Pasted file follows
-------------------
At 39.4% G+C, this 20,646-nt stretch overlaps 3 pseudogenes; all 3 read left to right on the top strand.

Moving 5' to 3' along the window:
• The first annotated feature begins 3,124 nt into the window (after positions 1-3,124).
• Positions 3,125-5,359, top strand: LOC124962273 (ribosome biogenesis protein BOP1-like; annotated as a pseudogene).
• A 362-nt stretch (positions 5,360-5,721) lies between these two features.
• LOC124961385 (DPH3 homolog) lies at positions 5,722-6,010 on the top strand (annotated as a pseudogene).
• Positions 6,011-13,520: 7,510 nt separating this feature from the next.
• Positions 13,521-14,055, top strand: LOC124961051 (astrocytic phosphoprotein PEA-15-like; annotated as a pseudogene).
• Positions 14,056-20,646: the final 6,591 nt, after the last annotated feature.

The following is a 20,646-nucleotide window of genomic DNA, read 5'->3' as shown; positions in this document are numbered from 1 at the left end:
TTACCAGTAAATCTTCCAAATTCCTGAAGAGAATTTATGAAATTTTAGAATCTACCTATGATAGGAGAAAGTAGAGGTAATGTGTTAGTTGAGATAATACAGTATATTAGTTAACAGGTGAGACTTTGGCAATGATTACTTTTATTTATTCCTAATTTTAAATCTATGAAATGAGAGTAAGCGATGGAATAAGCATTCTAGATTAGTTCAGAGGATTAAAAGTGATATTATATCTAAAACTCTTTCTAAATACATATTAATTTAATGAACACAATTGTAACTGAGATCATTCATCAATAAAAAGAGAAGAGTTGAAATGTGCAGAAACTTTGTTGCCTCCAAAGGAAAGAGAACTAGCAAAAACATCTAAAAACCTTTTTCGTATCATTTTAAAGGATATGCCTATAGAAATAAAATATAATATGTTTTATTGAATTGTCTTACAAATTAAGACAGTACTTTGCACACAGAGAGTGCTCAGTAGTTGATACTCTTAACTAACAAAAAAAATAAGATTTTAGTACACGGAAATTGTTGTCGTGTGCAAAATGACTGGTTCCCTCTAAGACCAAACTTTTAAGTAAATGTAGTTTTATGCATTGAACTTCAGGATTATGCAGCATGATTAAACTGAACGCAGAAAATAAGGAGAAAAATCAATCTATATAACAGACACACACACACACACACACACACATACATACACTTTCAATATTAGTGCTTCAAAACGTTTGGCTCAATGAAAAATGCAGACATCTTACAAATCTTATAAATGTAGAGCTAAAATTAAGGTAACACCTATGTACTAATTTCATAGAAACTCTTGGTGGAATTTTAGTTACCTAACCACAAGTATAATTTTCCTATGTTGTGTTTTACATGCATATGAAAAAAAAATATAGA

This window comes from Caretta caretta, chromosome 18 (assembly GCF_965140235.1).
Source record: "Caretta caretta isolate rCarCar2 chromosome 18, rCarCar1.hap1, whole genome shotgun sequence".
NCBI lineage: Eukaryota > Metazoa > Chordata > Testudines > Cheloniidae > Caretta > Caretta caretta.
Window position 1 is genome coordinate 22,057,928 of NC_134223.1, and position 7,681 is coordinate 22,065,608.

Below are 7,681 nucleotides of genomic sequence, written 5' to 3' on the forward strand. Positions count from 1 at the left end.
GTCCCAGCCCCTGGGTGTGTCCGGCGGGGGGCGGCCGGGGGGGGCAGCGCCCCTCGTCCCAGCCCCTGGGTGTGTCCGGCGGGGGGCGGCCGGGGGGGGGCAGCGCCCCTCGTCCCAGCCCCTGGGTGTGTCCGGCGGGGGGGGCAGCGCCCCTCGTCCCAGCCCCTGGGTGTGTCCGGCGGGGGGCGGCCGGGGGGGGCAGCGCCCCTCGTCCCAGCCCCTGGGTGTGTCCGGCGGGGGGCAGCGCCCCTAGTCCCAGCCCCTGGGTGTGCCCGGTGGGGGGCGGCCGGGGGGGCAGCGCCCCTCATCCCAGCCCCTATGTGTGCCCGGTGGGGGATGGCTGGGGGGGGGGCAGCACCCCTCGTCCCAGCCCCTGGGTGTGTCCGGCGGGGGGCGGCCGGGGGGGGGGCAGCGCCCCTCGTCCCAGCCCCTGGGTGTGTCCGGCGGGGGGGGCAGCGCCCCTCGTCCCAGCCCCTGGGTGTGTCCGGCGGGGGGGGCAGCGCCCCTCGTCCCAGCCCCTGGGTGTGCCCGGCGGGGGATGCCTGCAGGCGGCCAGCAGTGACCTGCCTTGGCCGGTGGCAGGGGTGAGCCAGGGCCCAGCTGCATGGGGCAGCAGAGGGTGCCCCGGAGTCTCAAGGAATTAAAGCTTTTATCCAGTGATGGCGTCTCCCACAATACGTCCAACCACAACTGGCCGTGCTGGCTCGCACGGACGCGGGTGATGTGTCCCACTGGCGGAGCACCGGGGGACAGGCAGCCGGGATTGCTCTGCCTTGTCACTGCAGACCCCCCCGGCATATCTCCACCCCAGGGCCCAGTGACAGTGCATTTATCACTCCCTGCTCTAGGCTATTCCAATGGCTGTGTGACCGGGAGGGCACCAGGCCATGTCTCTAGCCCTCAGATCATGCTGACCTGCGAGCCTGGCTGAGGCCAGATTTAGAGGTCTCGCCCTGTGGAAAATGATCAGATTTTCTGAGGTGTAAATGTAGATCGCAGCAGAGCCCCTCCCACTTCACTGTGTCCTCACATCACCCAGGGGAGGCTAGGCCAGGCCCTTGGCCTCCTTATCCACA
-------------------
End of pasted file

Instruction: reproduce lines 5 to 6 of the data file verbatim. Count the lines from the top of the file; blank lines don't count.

• A 362-nt stretch (positions 5,360-5,721) lies between these two features.
• LOC124961385 (DPH3 homolog) lies at positions 5,722-6,010 on the top strand (annotated as a pseudogene).